It’s not that we’re starting to draft QBs earlier than usual. It’s that QB3 through QB10 is coming off the board earlier than we’ve seen in recent seasons.
Every QB in that range is going 7+ spots earlier in overall ADP vs. the average of the past 6 years, with QBs 3-9 each going 9+ spots ahead of their 6-year average.
Again, none of us can know yet whether that’s appropriate or overreacting to last year’s numbers. But it’s worth noting.
So what do we do with this info? That’s what we’re here for …
How to Draft QBs in 2021
It’s possible we’re guilty of some recency bias in our QB projections this year, but we do have some separation at the top of the position.
Although Patrick Mahomes sits at #1, we’re not likely to recommend him as your top option before he leaves the board in a 1-QB format. Why? He’s simply going too far ahead of the next QBs to be worth it.
Mahomes sits 0.6 fantasy points per game ahead of #2 Josh Allen in our baseline projections; 1 point ahead of #4 Lamar Jackson. But he’s 1 full round ahead of Allen in ADP and 2 ahead of Jackson.
Dak Prescott joins that top 5 -- along with Kyler Murray -- a group from which any player could lead the position in fantasy scoring for the season. You could consider #6 Russell Wilson to be on that shelf as well, especially with another round of ADP separation between him and Prescott.
If last year’s QB production proves more upward trend than 1-year anomaly, then grabbing 1 of those top 6 should treat you well. To this point, we’ve liked taking whichever top-6 QB slides a round or so past ADP in a given format. (That even included our crowdsourced FFPC Main Event draft in the Draft Sharks Discord selecting Mahomes late in Round 4.)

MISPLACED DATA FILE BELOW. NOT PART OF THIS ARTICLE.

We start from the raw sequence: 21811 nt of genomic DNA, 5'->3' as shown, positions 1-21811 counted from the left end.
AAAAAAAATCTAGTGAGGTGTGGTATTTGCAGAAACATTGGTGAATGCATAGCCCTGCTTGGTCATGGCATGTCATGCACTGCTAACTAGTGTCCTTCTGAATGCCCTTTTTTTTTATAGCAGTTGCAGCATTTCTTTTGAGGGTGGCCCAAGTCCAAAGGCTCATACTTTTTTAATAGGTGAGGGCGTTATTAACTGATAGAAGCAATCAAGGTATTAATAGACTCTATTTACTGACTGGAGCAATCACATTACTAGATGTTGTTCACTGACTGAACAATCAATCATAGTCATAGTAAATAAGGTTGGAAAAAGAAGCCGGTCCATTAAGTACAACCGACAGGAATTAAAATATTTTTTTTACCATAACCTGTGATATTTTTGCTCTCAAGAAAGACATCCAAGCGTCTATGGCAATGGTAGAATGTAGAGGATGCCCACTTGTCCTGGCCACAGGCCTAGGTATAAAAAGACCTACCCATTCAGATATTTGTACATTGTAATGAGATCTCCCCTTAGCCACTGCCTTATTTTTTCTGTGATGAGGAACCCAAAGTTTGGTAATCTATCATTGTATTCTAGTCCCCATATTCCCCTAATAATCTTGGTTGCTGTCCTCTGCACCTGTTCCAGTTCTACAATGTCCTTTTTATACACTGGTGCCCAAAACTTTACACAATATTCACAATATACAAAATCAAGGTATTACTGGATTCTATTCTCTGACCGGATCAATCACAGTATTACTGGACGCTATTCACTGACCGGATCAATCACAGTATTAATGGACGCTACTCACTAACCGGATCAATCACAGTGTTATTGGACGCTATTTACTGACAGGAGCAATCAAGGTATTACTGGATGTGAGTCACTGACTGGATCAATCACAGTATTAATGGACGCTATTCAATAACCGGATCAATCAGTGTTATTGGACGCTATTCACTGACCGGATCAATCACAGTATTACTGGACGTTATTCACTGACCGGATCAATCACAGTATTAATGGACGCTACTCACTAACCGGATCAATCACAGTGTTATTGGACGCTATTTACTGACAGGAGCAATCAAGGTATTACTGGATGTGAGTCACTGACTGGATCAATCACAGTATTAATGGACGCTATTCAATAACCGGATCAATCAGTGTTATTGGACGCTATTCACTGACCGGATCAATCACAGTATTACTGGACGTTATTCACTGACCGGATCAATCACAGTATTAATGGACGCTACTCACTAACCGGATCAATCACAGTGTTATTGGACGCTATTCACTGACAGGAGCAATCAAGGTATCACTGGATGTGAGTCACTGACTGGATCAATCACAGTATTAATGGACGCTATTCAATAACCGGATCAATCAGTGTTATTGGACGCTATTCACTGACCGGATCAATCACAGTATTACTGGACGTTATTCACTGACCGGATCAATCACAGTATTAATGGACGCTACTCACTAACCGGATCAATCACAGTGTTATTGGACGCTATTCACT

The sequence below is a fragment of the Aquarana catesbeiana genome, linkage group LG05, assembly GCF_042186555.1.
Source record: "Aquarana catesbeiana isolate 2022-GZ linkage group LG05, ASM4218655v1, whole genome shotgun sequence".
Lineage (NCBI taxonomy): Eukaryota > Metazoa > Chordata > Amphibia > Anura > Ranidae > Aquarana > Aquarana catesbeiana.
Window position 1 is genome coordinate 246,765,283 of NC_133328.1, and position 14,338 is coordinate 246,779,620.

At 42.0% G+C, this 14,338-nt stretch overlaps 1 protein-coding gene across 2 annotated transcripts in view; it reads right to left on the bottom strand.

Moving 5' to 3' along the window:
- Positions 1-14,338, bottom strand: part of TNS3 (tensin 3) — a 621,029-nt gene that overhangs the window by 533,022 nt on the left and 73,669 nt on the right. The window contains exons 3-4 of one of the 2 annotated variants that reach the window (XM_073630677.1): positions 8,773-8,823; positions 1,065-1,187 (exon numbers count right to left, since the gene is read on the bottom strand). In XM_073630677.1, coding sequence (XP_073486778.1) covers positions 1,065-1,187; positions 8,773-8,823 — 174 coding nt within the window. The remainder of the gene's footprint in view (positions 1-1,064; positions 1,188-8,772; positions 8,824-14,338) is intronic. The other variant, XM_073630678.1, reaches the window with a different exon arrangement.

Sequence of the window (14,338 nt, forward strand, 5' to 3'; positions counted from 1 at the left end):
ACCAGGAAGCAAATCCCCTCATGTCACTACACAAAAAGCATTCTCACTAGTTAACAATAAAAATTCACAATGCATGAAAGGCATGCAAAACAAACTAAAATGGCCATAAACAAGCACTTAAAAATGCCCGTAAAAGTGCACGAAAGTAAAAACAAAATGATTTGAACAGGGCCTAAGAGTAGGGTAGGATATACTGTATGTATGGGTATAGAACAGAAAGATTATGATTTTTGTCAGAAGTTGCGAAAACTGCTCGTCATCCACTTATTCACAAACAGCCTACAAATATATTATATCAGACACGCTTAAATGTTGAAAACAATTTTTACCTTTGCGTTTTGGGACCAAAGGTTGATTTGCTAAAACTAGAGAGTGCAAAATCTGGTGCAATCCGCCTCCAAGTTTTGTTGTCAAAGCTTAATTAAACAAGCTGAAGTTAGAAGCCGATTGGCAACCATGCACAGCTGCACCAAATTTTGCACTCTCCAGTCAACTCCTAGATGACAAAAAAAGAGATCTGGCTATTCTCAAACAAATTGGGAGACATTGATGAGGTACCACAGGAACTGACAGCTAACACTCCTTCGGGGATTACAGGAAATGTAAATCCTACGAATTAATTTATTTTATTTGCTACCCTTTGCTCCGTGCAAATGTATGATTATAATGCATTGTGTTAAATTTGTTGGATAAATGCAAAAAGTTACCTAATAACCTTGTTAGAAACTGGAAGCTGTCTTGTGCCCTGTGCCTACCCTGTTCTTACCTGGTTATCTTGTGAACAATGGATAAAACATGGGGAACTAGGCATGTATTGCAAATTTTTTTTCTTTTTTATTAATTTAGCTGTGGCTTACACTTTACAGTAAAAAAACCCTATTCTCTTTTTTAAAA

Even if you believe that regression is coming to the QB group, that top group of 6 doesn’t look likely to let you down. At worst -- barring injury, of course -- you should be looking at an every-week starter.
That said, you certainly don’t need to ensure you get 1 of those top 6. Tom Brady delivered elite fantasy games at the same level as the top QBs last year. Jalen Hurts’ rushing gives him top-5 upside. Matthew Stafford and Ryan Tannehill have both showed us they’re plenty capable of top-8 fantasy production.
If you do begin with a QB beyond our top 6, though, you should pay more attention to whom you’re taking 2nd at the position. There are plenty of options. Just make sure you treat that spot as an alternate starter rather than a backup.